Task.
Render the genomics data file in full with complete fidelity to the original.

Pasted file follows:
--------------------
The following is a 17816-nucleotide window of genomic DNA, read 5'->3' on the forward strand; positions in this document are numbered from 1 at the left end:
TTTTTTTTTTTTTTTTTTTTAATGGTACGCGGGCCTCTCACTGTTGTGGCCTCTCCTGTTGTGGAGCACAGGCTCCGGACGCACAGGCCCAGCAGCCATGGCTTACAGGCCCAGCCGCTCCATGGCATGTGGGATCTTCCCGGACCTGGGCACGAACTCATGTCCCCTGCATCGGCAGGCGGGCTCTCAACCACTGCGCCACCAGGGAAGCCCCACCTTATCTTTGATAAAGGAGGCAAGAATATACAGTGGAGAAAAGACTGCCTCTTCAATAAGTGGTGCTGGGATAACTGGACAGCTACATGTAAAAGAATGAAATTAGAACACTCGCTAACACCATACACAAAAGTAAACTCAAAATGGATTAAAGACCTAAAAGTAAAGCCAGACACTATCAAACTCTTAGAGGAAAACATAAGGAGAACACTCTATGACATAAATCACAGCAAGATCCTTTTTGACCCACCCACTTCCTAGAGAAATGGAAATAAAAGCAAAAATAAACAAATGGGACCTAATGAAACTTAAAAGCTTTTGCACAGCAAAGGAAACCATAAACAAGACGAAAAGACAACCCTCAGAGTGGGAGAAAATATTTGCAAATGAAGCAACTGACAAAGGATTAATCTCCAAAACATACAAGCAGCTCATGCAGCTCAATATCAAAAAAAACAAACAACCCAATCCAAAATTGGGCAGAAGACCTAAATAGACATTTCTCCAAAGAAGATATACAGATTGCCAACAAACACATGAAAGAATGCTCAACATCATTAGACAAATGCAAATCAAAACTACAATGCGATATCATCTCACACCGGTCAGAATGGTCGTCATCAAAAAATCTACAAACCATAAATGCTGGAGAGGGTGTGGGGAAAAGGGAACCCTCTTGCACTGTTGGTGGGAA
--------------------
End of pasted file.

The following is a 17816-nucleotide window of genomic DNA, read 5'->3' on the forward strand; positions in this document are numbered from 1 at the left end:
TTTTTTTTTTTTTTTTTTTTAATGGTACGCGGGCCTCTCACTGTTGTGGCCTCTCCTGTTGTGGAGCACAGGCTCCGGACGCACAGGCCCAGCAGCCATGGCTTACAGGCCCAGCCGCTCCATGGCATGTGGGATCTTCCCGGACCTGGGCACGAACTCATGTCCCCTGCATCGGCAGGCGGGCTCTCAACCACTGCGCCACCAGGGAAGCCCCACCTTATCTTTGATAAAGGAGGCAAGAATATACAGTGGAGAAAAGACTGCCTCTTCAATAAGTGGTGCTGGGATAACTGGACAGCTACATGTAAAAGAATGAAATTAGAACACTCGCTAACACCATACACAAAAGTAAACTCAAAATGGATTAAAGACCTAAAAGTAAAGCCAGACACTATCAAACTCTTAGAGGAAAACATAAGGAGAACACTCTATGACATAAATCACAGCAAGATCCTTTTTGACCCACCCACTTCCTAGAGAAATGGAAATAAAAGCAAAAATAAACAAATGGGACCTAATGAAACTTAAAAGCTTTTGCACAGCAAAGGAAACCATAAACAAGACGAAAAGACAACCCTCAGAGTGGGAGAAAATATTTGCAAATGAAGCAACTGACAAAGGATTAATCTCCAAAACATACAAGCAGCTCATGCAGCTCAATATCAAAAAAAACAAACAACCCAATCCAAAATTGGGCAGAAGACCTAAATAGACATTTCTCCAAAGAAGATATACAGATTGCCAACAAACACATGAAAGAATGCTCAACATCATTAGACAAATGCAAATCAAAACTACAATGCGATATCATCTCACACCGGTCAGAATGGTCGTCATCAAAAAATCTACAAACCATAAATGCTGGAGAGGGTGTGGGGAAAAGGGAACCCTCTTGCACTGTTGGTGGGAA